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The Generations Network Acquired for $300 Million

Today it was announced that privately owned The Generations Network is being acquired by Spectrum Equity Investors for $300 million. The asking price was $500 million. The Generations Network is the company that runs Ancestry.com, MyFamily.com and other geneology web sites. It’s based in Provo, Utah.

Their last round of financing valued the company at $100 million. TechCrunch reports that they are making $150 million or so in yearly revenue and that they’ve heard the company is hugely profitable. But there have been chronic cycles of layoffs and morale has seemed low at the company for quite some time. A few months ago the the CFO was laid off and there were offers and speculation that a buyout was coming.

The most recent Comscore data says TGN had 8.2 million unique worldwide visitors in August. They’ve raised $95 million to date.

Spectrum, is a private equity firm based in Menlo Park and Boston, is a shareholder in The Generations Network since 2003. The company’s current management team will continue to lead the company.

I worked first for Infobases in college which was owned by Paul Allen and Dan Taggart, who later bought Ancestry.com. I left right before a major layoff. Several years later, I worked for Ancestry.com as a web developer. I still know a few people there but I haven’t kept in touch. Disgruntled affiliates have posted me about changes in their affiliate program that have taken it from a top performer to the trash in a pretty short time.

The company has been tight-lipped prompting people to start blogs to try to get news.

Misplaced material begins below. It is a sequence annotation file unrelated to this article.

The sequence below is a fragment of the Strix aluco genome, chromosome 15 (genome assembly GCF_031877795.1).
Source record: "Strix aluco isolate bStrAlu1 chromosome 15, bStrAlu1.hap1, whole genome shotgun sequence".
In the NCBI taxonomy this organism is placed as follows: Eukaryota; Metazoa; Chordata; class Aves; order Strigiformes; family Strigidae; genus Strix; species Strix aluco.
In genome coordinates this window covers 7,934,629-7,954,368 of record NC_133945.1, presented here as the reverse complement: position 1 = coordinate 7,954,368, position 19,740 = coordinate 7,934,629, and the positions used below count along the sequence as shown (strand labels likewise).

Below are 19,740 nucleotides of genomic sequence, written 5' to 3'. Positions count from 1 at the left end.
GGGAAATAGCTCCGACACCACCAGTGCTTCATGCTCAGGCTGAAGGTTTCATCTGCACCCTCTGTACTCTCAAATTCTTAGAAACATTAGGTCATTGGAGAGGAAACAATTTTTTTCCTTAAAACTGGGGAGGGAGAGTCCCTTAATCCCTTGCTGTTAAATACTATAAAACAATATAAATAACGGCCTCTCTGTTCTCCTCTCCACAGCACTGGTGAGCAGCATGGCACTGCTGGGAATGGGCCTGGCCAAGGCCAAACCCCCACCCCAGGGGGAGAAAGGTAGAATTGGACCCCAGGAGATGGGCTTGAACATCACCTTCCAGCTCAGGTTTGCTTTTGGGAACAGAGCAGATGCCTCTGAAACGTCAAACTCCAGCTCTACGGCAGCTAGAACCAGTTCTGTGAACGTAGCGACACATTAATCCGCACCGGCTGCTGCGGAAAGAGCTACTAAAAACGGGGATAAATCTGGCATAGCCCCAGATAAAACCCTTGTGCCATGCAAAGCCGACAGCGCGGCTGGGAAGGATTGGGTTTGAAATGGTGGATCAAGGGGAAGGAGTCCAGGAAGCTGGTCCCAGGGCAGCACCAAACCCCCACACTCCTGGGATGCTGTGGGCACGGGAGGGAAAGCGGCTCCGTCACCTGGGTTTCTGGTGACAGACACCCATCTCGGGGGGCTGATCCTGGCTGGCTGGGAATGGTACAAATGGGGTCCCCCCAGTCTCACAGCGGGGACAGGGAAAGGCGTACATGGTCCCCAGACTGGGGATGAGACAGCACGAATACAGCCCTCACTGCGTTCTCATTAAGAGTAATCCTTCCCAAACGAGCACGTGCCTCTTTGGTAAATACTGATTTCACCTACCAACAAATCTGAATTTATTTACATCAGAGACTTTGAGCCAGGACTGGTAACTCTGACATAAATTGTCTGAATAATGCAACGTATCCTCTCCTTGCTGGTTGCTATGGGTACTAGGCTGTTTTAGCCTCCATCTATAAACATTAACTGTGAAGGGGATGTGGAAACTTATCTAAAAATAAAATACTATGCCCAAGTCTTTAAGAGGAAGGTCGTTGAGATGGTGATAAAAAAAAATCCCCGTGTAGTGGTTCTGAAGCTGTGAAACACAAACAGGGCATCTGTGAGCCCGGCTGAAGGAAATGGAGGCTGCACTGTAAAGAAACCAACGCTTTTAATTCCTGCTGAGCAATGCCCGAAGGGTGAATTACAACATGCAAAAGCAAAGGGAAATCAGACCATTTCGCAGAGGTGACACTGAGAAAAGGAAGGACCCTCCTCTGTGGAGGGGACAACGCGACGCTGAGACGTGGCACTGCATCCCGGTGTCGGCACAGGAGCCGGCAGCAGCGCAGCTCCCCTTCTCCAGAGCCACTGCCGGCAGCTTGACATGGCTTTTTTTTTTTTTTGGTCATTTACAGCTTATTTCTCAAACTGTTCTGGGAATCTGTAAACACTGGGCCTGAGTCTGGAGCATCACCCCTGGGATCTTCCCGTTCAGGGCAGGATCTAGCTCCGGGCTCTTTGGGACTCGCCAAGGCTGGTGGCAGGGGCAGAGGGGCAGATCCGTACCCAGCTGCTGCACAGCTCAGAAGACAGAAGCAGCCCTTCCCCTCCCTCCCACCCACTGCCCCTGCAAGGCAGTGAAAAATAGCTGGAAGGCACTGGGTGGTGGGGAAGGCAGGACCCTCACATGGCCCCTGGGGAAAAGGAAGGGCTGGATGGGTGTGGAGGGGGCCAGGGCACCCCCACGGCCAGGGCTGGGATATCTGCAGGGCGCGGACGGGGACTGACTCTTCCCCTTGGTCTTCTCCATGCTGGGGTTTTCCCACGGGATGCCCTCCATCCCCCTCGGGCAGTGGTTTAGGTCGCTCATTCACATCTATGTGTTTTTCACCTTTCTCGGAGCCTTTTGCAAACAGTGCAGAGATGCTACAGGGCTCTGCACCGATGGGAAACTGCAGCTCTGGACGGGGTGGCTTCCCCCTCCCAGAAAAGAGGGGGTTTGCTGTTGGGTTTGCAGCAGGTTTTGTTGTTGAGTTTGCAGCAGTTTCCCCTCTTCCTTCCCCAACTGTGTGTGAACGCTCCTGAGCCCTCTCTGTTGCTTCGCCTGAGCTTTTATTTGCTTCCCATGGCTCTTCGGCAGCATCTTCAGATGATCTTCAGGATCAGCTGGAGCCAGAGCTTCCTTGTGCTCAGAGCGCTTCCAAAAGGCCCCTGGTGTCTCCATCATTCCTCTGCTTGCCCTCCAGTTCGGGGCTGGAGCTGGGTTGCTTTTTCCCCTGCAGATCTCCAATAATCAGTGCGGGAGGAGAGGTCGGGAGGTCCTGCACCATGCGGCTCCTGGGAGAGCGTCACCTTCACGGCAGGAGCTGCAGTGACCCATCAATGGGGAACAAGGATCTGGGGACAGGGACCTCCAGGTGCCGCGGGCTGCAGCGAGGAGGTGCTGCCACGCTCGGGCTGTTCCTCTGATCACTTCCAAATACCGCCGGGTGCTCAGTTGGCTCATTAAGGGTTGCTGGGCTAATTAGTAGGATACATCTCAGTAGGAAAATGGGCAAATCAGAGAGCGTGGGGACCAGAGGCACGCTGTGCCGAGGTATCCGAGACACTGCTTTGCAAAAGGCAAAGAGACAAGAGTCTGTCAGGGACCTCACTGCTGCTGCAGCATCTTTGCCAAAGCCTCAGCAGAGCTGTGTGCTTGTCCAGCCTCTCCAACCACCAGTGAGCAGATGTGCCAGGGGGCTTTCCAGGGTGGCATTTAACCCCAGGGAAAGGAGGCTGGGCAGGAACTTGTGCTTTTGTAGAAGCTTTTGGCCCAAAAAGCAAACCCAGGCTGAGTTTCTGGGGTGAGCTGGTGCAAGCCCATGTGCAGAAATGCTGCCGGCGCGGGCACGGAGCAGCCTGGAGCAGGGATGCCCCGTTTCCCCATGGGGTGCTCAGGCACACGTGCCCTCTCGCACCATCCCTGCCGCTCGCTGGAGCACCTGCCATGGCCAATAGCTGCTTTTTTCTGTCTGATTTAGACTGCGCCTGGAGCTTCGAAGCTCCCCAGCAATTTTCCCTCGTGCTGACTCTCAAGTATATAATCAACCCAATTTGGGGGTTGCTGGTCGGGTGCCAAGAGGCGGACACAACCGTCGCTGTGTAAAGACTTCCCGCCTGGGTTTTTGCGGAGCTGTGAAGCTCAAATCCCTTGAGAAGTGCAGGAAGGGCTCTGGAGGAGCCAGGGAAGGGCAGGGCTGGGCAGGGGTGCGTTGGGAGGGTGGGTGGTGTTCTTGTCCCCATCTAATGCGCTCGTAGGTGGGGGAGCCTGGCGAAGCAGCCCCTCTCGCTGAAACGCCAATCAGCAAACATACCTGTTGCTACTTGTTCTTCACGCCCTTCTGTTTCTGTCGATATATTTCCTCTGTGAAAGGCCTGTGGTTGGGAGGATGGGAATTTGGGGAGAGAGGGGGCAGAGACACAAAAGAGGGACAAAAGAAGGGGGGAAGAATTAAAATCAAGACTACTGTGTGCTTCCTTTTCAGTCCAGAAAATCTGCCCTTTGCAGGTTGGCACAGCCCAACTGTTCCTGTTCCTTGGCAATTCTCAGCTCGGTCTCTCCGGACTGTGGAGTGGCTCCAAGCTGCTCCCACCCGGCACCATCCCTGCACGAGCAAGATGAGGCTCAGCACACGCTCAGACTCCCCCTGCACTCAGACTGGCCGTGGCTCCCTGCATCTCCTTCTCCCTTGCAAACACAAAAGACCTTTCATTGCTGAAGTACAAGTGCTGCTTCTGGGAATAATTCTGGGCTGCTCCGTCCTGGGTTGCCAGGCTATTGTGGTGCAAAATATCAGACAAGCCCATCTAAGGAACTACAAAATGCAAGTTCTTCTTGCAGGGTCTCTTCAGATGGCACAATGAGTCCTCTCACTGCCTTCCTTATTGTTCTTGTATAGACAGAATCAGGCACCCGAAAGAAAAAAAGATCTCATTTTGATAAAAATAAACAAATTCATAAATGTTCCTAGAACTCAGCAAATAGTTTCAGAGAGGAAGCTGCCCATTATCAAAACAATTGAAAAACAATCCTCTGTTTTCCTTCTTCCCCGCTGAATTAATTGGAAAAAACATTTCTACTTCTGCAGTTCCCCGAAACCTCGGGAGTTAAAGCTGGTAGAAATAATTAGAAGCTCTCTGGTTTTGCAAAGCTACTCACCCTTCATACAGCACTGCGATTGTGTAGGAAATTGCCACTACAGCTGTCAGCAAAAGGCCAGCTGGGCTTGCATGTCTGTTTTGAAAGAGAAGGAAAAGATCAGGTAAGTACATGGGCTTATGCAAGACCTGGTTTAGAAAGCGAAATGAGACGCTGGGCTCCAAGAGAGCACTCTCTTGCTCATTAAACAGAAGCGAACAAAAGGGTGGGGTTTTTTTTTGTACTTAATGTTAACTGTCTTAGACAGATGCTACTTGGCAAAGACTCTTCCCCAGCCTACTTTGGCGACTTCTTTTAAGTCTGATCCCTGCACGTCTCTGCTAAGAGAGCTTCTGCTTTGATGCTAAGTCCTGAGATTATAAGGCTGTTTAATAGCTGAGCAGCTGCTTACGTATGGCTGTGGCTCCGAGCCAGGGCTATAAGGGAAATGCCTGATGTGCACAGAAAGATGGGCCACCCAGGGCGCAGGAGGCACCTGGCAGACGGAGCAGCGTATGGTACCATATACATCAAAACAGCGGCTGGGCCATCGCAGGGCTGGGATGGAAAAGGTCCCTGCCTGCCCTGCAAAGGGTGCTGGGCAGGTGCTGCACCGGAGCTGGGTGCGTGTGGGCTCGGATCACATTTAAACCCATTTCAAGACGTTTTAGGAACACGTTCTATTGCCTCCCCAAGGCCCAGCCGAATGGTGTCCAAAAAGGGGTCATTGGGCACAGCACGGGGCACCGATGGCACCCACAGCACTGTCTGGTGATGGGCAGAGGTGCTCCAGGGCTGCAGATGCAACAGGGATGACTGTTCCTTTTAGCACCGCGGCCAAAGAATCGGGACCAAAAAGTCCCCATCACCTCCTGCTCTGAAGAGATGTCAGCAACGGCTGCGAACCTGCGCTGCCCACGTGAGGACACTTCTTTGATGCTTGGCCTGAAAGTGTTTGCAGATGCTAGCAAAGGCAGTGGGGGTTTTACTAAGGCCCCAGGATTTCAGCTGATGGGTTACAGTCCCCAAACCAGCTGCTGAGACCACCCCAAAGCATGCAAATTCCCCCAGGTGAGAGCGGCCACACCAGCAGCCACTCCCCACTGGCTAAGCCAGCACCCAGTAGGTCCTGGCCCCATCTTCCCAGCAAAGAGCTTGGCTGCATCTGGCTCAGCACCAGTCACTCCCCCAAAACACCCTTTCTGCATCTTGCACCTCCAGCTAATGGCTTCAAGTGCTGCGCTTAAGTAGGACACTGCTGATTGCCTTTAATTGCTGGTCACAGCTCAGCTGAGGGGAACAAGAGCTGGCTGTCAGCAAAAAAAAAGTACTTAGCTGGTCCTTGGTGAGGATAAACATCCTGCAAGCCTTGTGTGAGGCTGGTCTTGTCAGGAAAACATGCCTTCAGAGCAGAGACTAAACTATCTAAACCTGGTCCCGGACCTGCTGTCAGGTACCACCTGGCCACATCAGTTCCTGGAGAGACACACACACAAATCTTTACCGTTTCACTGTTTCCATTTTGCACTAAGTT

Paul Allen (not the Paul Allen who co-founded Microsoft), was one of the original owners of the company. He left the company in 2002 and founded genealogy startup – World Vital Records.

Allen will probably be putting money from the sale of his stock into WVR. He commented about the speculation that he and others won’t benefit from the sale, saying:

“The comments on techcrunch about founders not benefitting and liquidation preferences are assumptions that are not well founded…people always speculate and don’t really know the facts.”

There have been many web2.0 genealogy startups who’ve entered the space, including My Hertiage, Famillion, and Geni – none getting close to TGN yet.

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  • http://www.yoursearchadvisor.com/ Andrew Miller

    There are a lot of blogs, forums and reviews sites out there full of angry people that have been “ripped off” (their words, not mine) by these companies. Personally, my first encounter with Ancestry.com was when my credit card company called and said somebody had fraudulently charged about $400 on the site. I don’t think the company itself was involved but there are dozens, if not hundreds of people that have been fraudulently charged the same amount…to the penny.

    I am willing to believe that Ancestry.com is not behind these crimes, but I bet some of their affiliates are. This makes it Ancestry.com’s problem because that just the name on that transaction triggered the fraud alert with my bank. Not exactly a good reputation for any business.

    Maybe the new owners will figure out how to clean it up a little bit.

  • Fire Brian Morgan

    I will give you one name. Brian Morgan. He left TGN and now works for Interbank FX (ibfx.com). How long before IBFX fails?